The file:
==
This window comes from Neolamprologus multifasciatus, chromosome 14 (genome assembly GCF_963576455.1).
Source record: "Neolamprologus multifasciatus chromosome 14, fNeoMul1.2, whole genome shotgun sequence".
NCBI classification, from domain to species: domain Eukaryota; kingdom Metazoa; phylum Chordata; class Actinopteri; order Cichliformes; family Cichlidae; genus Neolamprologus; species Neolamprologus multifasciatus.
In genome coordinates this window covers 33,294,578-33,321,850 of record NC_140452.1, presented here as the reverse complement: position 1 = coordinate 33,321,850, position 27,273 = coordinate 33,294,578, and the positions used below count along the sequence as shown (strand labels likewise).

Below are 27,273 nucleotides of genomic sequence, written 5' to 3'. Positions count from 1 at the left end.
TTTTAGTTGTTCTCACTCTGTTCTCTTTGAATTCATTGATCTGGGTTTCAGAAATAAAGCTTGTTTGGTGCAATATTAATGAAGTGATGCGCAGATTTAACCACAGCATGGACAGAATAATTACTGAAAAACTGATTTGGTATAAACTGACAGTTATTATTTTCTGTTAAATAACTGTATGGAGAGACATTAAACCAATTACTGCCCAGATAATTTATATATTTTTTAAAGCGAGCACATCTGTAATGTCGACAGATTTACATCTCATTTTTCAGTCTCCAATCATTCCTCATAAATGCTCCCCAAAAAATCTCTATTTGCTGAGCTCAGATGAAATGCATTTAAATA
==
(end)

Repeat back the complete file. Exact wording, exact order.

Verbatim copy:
This window comes from Neolamprologus multifasciatus, chromosome 14 (genome assembly GCF_963576455.1).
Source record: "Neolamprologus multifasciatus chromosome 14, fNeoMul1.2, whole genome shotgun sequence".
NCBI classification, from domain to species: domain Eukaryota; kingdom Metazoa; phylum Chordata; class Actinopteri; order Cichliformes; family Cichlidae; genus Neolamprologus; species Neolamprologus multifasciatus.
In genome coordinates this window covers 33,294,578-33,321,850 of record NC_140452.1, presented here as the reverse complement: position 1 = coordinate 33,321,850, position 27,273 = coordinate 33,294,578, and the positions used below count along the sequence as shown (strand labels likewise).

Below are 27,273 nucleotides of genomic sequence, written 5' to 3'. Positions count from 1 at the left end.
TTTTAGTTGTTCTCACTCTGTTCTCTTTGAATTCATTGATCTGGGTTTCAGAAATAAAGCTTGTTTGGTGCAATATTAATGAAGTGATGCGCAGATTTAACCACAGCATGGACAGAATAATTACTGAAAAACTGATTTGGTATAAACTGACAGTTATTATTTTCTGTTAAATAACTGTATGGAGAGACATTAAACCAATTACTGCCCAGATAATTTATATATTTTTTAAAGCGAGCACATCTGTAATGTCGACAGATTTACATCTCATTTTTCAGTCTCCAATCATTCCTCATAAATGCTCCCCAAAAAATCTCTATTTGCTGAGCTCAGATGAAATGCATTTAAATA